ASN's Mission

To create a world without kidney diseases, the ASN Alliance for Kidney Health elevates care by educating and informing, driving breakthroughs and innovation, and advocating for policies that create transformative changes in kidney medicine throughout the world.

learn more

Contact ASN

1401 H St, NW, Ste 900, Washington, DC 20005

email@asn-online.org

202-640-4660

The Latest on X

Kidney Week

Abstract: FR-PO375

Inhibition of Endogenous Adenine Synthesis Ameliorates Kidney Injury in db/db Mice with Type 2 Diabetes

Session Information

Category: Diabetic Kidney Disease

  • 701 Diabetic Kidney Disease: Basic

Authors

  • Lee, Hak Joo, University of Texas Health San Antonio, San Antonio, Texas, United States
  • Zhang, Guanshi, University of Texas Health San Antonio, San Antonio, Texas, United States
  • Montellano, Richard, University of Texas Health San Antonio, San Antonio, Texas, United States
  • Hejazi, Leila, University of Texas Health San Antonio, San Antonio, Texas, United States
  • Matta, Shane, University of Texas Health San Antonio, San Antonio, Texas, United States
  • Gao, Jingli, University of Texas Health San Antonio, San Antonio, Texas, United States
  • Maity, Soumya, University of Texas Health San Antonio, San Antonio, Texas, United States
  • Ghosh-Choudhury, Goutam, University of Texas Health San Antonio, San Antonio, Texas, United States
  • Kasinath, Balakuntalam S., University of Texas Health San Antonio, San Antonio, Texas, United States
  • Sharma, Kumar, University of Texas Health San Antonio, San Antonio, Texas, United States

Group or Team Name

  • Center for Precision Medicine.
Background

Elevation of kidney and urine adenine is associated with chronic kidney disease (CKD) including diabetes. Although adenine administration induces CKD in animal models, the effect of endogenous adenine on diabetic kidney disease (DKD) has not been studied. We hypothesize that inhibition of adenine synthesis ameliorates DKD by inhibiting mTORC in mice with type 2 diabetes.

Methods

C57BL6 WT male mice received adenine containing water or control water for 4 weeks. db/db male mice with type 2 diabetes received methylthioadenosine phosphorylase (MTAP) inhibitor or vehicle by drinking water for 8 weeks. Kidney metabolites were measured by ZipChip mass spectrometry. Mouse proximal tubule (MCT) cells were employed for in vitro experiments.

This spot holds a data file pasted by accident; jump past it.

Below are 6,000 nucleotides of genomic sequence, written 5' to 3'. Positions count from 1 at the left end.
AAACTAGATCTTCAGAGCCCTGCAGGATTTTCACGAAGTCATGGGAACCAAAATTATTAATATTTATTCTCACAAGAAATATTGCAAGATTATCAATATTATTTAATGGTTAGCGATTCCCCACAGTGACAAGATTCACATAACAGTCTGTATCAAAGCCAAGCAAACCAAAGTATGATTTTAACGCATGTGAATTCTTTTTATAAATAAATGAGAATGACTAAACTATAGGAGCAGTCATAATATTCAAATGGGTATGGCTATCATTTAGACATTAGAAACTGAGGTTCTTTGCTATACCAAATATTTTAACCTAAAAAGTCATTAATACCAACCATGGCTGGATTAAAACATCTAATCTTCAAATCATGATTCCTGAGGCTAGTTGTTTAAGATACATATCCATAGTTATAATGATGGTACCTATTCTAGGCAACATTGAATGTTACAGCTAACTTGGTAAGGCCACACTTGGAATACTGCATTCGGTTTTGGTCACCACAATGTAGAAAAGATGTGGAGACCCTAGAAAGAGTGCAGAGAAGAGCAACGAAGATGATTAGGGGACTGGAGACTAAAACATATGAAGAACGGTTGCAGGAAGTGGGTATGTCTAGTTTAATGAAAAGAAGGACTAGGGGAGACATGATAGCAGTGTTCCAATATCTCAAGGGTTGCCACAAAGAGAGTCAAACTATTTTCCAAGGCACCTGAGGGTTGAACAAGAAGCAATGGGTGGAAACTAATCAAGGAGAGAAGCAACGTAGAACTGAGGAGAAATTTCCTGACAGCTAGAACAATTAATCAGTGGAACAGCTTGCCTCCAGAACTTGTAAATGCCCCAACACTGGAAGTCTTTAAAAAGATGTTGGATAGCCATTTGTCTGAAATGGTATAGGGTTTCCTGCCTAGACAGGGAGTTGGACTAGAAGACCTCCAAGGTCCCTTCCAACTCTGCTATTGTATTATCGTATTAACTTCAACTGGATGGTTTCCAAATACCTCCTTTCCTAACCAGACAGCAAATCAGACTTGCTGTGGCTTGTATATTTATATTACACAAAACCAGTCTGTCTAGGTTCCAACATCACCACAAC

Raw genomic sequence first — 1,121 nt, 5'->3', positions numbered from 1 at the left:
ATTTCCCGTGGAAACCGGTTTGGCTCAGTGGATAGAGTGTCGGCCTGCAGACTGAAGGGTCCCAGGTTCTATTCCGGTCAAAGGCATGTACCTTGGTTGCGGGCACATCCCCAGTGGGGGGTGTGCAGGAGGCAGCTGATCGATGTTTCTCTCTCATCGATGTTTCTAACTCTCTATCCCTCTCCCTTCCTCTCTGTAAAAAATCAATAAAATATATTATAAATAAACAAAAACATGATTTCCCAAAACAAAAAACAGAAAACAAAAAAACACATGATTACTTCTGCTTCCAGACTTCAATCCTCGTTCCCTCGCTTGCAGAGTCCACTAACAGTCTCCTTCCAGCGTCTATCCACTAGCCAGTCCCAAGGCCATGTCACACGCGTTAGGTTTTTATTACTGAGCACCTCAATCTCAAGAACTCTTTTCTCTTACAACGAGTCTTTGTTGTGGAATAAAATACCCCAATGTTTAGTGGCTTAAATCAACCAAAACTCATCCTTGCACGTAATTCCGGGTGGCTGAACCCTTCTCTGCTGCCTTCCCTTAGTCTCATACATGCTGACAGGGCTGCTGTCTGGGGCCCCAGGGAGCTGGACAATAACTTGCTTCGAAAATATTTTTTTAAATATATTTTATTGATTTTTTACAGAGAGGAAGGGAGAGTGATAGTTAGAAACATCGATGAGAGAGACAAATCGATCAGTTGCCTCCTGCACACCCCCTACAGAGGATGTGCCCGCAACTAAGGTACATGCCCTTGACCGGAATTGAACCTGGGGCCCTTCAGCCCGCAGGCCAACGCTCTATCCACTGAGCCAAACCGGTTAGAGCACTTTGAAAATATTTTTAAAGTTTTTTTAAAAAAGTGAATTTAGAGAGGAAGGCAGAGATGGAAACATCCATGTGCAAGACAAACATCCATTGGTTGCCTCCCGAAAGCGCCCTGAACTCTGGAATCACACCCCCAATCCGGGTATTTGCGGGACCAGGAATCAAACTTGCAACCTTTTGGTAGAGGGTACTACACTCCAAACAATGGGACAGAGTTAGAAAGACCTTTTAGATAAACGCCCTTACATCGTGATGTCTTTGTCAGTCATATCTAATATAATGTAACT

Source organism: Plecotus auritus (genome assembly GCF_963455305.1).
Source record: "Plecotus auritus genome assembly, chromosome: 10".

Results

Adenine increased albuminuria, blood urea nitrogen (BUN), kidney hypertrophy, kidney KIM-1 expression, kidney matrix protein accumulation, and kidney mTORC1 activity in WT mice. Adenine stimulated senescence-associated secretory phenotype along with reduction in Klotho expression in the kidney. Rapamycin (a selective inhibitor of mTORC1) inhibited adenine-induced mTORC1 activation and matrix protein accumulation in the MCT cells. MTAP inhibitor decreased kidney adenine content, serum cystatin C, albuminuria, and urine KIM-1 excretion in diabetic db/db mice. MTAP inhibitor decreased diabetic kidney hypertrophy, KIM-1 expression, fibrosis, and mTORC1 activation in the kidney of db/db mice without changes in BUN, body weight, blood glucose level, and intake of food or water. Klotho expression was increased by MTAP inhibitor in the kidney of db/db mice. MTAP inhibitor did not affect other diabetes-related metabolites.

Conclusion

Our data suggest that elevation of adenine drives DKD which is ameliorated by inhibiting adenine synthesis in the kidney. Therefore, adenine metabolism could be used for a biomarker and therapeutic target of DKD.

Funding

  • NIDDK Support